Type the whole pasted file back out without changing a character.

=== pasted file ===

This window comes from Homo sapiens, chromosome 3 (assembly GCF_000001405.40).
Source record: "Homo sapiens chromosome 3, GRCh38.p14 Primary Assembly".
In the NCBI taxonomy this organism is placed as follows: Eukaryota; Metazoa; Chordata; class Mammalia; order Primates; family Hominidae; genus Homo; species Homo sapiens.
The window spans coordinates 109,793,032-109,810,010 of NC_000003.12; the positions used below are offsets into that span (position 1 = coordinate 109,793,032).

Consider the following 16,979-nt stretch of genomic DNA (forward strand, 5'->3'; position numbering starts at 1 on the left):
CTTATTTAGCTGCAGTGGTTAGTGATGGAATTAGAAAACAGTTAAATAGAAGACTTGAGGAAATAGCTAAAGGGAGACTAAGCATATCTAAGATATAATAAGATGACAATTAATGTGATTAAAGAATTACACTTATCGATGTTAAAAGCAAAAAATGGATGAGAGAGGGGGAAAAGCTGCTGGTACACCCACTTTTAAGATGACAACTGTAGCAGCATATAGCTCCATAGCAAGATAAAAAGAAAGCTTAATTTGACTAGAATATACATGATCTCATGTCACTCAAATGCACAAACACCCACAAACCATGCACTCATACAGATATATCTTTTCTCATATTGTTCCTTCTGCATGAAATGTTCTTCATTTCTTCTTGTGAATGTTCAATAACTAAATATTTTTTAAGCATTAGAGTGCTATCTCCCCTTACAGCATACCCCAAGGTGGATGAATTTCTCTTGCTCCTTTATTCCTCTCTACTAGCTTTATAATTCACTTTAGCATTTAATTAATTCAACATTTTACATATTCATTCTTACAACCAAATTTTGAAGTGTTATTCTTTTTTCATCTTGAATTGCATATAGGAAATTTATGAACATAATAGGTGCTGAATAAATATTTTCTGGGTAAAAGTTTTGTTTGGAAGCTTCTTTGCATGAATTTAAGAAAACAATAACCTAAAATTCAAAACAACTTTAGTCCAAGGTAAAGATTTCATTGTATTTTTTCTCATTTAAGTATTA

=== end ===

This window comes from Homo sapiens, chromosome 3 (assembly GCF_000001405.40).
Source record: "Homo sapiens chromosome 3, GRCh38.p14 Primary Assembly".
In the NCBI taxonomy this organism is placed as follows: Eukaryota; Metazoa; Chordata; class Mammalia; order Primates; family Hominidae; genus Homo; species Homo sapiens.
The window spans coordinates 109,793,032-109,810,010 of NC_000003.12; the positions used below are offsets into that span (position 1 = coordinate 109,793,032).

Consider the following 16,979-nt stretch of genomic DNA (forward strand, 5'->3'; position numbering starts at 1 on the left):
CTTATTTAGCTGCAGTGGTTAGTGATGGAATTAGAAAACAGTTAAATAGAAGACTTGAGGAAATAGCTAAAGGGAGACTAAGCATATCTAAGATATAATAAGATGACAATTAATGTGATTAAAGAATTACACTTATCGATGTTAAAAGCAAAAAATGGATGAGAGAGGGGGAAAAGCTGCTGGTACACCCACTTTTAAGATGACAACTGTAGCAGCATATAGCTCCATAGCAAGATAAAAAGAAAGCTTAATTTGACTAGAATATACATGATCTCATGTCACTCAAATGCACAAACACCCACAAACCATGCACTCATACAGATATATCTTTTCTCATATTGTTCCTTCTGCATGAAATGTTCTTCATTTCTTCTTGTGAATGTTCAATAACTAAATATTTTTTAAGCATTAGAGTGCTATCTCCCCTTACAGCATACCCCAAGGTGGATGAATTTCTCTTGCTCCTTTATTCCTCTCTACTAGCTTTATAATTCACTTTAGCATTTAATTAATTCAACATTTTACATATTCATTCTTACAACCAAATTTTGAAGTGTTATTCTTTTTTCATCTTGAATTGCATATAGGAAATTTATGAACATAATAGGTGCTGAATAAATATTTTCTGGGTAAAAGTTTTGTTTGGAAGCTTCTTTGCATGAATTTAAGAAAACAATAACCTAAAATTCAAAACAACTTTAGTCCAAGGTAAAGATTTCATTGTATTTTTTCTCATTTAAGTATTA